ALS Patients With Anxiety And Depression – Part 1


Like any severe disease, Amyotrophic Lateral Sclerosis (ALS) has a significant effect on the life of the patient and relatives and the people caring for them. It is not unusual for people who have Amyotrophic Lateral Sclerosis to suffer from anxiety and depression as well as other emotional difficulties stemming from having Amyotrophic Lateral Sclerosis.

Prevalence Of Depression Among Patients Suffering from Amyotrophic Lateral Sclerosis

According to a study by Alessia Pizzimenti, PsyD, and co-authors, “The complications related to amyotrophic lateral sclerosis (ALS) include pain. A higher risk of depression and a negative effect on quality of life (QoL) might be expected in ALS patients with pain. […] Our study suggests that pain is frequent in ALS patients and that depressive symptoms are significantly related to poorer QoL. Clinicians should pay more attention to both pain and depressive symptoms in ALS patients considering their effect on QoL.”


Depression is not very common nor very strong among patients who have Amyotrophic Lateral Sclerosis. It is less common among people living with Amyotrophic Lateral Sclerosis compared to patients suffering from other diseases that are neurological such as MS. But when depression does exist in the person with ALS, it has a significant impact on the person’s life.

Generally, people feel depressed after they are informed that they have Amyotrophic Lateral Sclerosis. Depression is usually felt at the disease’s start rather than near the end of the disease. But many of them who have the condition typically have a positive outlook in life, including when the disease progresses.


There is no correlation between a patient’s feelings of depression and their religion, their finances, whether they have a significant other or not, and whether someone is caring for them or not. Also, there is no correlation with how severe the disease is. However, as the patient’s physical capabilities lessen their emotional well-being will also be adversely affected. There is also no correlation with patients who want a quicker or earlier death. The wish for a swift or early death may be due to lack of hope rather than feelings of depression.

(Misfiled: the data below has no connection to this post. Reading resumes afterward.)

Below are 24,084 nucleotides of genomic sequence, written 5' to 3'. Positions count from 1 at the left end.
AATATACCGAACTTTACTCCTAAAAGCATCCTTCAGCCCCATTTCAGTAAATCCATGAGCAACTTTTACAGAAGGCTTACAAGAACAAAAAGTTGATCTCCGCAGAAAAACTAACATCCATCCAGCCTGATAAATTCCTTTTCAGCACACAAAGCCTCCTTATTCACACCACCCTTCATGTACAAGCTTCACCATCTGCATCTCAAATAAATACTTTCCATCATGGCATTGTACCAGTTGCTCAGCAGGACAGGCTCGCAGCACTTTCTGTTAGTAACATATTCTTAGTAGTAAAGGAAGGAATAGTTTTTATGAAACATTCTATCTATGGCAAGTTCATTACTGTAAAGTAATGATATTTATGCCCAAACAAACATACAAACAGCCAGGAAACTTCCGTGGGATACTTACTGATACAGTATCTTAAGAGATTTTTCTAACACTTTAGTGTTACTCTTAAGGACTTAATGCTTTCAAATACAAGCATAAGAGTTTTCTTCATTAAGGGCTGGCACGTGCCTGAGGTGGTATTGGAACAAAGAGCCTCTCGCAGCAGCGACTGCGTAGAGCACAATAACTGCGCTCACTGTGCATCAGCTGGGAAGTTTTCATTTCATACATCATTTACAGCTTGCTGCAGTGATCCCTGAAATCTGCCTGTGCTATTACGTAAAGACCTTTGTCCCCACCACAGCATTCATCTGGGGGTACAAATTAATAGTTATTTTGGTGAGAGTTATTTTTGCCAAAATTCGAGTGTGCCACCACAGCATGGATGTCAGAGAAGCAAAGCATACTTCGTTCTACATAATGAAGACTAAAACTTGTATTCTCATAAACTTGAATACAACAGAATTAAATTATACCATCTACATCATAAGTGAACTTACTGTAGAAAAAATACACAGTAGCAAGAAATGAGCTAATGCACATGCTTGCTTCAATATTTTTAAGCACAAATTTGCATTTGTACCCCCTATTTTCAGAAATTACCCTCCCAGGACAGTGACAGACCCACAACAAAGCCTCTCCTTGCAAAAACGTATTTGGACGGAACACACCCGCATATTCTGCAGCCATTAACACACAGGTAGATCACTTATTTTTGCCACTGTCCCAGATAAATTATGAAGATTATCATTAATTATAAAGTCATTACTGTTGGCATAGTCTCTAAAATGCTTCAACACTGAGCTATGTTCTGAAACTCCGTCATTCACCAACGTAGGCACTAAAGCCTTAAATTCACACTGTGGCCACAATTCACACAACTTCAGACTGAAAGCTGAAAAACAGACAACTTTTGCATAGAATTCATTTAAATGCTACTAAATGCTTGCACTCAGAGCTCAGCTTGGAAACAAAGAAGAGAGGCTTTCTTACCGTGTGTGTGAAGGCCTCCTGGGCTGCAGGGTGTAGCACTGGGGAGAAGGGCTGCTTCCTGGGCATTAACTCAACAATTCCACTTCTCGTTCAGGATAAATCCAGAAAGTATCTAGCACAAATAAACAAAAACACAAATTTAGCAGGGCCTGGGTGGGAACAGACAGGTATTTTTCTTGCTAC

Relatives of a person with Amyotrophic Lateral Sclerosis may also suffer from depression. And people caring for the patient are more likely to be depressed than the person who has ALS. At the start of a research study, one-tenth of the people caring for the patients were depressed. Several months later that number multiplied by two.

Warning Signs Of Depression

The depressed individual is usually the last one to recognize that they have depression. Signs of depression are typically slow to appear.

Allison Abrams, LCSW-R, wrote, “When someone is depressed, something as simple as taking a shower can seem like an arduous task, as can any social interaction. Often one’s view of themselves becomes so distorted that they may see the world and everyone in it as an adversary, including family and friends.”

Depressed individuals usually feel negative emotions such as guilt or lack of hope. They may stop enjoying activities that they would normally love to do. Focus is also an issue and they may not remember things as well as before. They may stop socializing. And they may even think of suicide.

The depressed person may sleep less, but there are rare cases of them sleeping more than usual. They may also eat less, leading them to lose weight, but there are also rare cases where they eat more and gain weight. They may complain of physical ailments like headaches. But they very seldom inform others that they are depressed.


Living with ALS is hard enough. It will change the way you move physically in an extreme way, and this can shake your entire world in an instant. Having both ALS and a mental health disorder like depression or anxiety will not make things easier. It will be harder.

But there is always help. According to Francesco Paganini, PhD, PsyD, and co-authors, “Psychologists can play an important role in ALS care, by providing clinical activities in every step of the disease, including support and counseling activities directed to patients, their caregivers and to physicians.”

For next week, more details about coping with depression if you have ALS and other related matters will be discussed.

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